1915 to 1918 were gruesome years for the people of Armenia. The Committee of Union and Progress (CUP), also called the Young Turks, was the political party in the Ottoman Empire that decided to carry out the Armenian genocide. The CUP was made up of many government officials, including the Prime Minister. The Armenians were starved, deported, tortured, and killed. The majority were moved to Syria, where most died from hunger and dehydration in the desert. The year following the end of W.W.I was relatively quiet, but then from 1920 to 1923 the CUP began removing and torturing the Armenian people again. This was one of the first modern genocides to ever take place.
On September 13, 1915 the CUP declared that all property belonging to Armenians were to be confiscated.
Although the Turks went to great lengths to ban photography and reporting, U.S. missionaries and diplomatic representatives saw what was happening and reported it back to the U.S. Many German and Turk officials also testified later as to what they saw.
Even though this took place nearly a century ago, it is still making news headlines today. In a recent interview, French President Sarkozy asks Turkey to look back on the Armenian genocide and take responsibility for what happened. French parliament went on to propose a bill that would make denying the Armenian genocide a crime. Turkey Prime Minister responded by accusing France of not recognizing their own history. The bill was approved on December 22, 2011 and made the crime punishable by a fine of $58,000 and one year in jail. The bill was later ruled unconstitutional and against freedom of speech. Several countries still refuse to believe that the Armenian genocide even took place. Some living in Turkey today describe what is still an unsafe and unfriendly environment, especially toward Christians. Turkey still denies the genocide ever took place, and claims that the Armenian people were only removed from war zones. Damad Ferit Pasha is the only Turkish government to recognize the Armenian genocide and held trials against many officials and several others. They were found guilty by the Turkish court and sentenced to death.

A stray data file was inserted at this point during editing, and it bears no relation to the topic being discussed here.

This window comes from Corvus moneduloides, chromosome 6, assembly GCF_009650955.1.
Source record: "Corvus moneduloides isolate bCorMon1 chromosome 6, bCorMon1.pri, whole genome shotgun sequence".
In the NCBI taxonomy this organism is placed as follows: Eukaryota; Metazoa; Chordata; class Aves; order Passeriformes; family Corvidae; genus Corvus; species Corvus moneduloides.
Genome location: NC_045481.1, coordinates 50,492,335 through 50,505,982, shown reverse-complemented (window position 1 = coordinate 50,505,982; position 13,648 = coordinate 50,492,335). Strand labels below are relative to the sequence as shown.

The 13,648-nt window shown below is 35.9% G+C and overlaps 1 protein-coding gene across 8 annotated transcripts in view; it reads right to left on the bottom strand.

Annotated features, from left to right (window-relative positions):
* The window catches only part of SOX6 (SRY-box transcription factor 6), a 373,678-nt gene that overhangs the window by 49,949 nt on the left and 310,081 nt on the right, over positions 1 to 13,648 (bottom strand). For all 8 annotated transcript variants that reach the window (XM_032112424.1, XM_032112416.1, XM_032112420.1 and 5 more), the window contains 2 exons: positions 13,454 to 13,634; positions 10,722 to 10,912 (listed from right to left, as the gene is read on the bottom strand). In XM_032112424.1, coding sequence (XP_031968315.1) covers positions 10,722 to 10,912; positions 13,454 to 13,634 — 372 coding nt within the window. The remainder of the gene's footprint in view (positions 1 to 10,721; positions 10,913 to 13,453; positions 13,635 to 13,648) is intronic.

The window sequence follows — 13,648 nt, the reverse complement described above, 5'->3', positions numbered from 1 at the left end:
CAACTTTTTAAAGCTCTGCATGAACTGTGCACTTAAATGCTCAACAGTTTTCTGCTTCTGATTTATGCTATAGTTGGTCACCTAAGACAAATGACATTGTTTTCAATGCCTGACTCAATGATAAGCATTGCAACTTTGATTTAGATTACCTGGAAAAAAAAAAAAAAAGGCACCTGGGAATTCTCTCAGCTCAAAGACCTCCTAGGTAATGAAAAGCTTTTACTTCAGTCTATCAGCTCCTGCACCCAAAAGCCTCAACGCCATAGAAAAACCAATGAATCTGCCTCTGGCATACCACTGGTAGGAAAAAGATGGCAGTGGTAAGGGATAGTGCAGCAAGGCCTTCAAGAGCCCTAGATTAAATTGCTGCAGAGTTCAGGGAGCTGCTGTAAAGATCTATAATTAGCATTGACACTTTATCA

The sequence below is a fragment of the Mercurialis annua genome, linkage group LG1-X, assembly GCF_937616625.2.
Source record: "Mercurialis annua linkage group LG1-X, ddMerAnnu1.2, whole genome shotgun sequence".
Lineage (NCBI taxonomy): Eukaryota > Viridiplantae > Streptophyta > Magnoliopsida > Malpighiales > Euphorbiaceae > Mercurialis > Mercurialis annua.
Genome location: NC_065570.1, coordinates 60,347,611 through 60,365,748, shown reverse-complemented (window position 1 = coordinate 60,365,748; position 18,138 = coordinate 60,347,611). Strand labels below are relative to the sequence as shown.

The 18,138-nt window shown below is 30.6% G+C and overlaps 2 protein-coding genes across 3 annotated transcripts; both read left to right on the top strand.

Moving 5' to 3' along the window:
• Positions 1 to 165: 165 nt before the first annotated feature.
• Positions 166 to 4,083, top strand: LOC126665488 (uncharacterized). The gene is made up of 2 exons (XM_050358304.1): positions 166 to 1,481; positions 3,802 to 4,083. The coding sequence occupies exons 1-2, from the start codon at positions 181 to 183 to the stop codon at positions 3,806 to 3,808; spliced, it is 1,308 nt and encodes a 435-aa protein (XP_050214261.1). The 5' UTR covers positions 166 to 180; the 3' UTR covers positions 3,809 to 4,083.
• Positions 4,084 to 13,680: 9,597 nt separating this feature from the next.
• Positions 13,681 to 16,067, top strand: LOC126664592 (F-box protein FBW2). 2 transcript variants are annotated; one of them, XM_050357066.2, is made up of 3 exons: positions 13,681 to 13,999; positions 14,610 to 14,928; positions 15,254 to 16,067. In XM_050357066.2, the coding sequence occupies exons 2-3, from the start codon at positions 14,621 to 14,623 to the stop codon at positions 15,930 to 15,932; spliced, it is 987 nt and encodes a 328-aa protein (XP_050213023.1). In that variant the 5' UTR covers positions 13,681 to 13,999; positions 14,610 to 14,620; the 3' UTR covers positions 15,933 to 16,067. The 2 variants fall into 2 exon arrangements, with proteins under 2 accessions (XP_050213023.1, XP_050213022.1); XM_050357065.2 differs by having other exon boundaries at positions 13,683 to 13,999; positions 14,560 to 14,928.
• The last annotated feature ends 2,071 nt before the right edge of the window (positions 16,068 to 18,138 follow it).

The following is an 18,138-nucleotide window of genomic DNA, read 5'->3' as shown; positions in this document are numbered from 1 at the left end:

Today there are more than one hundred memorials in 25 countries. Since the 1920's countries who recognize the Armenian genocide have designated April 24th as a day of remembrance. Each year on this day thousands of Armenians march silently to the genocide memorial and place flowers around the eternal flame, to honor the 300 leaders and business men who were killed in Constantinople, along with 5000 poor Armenians.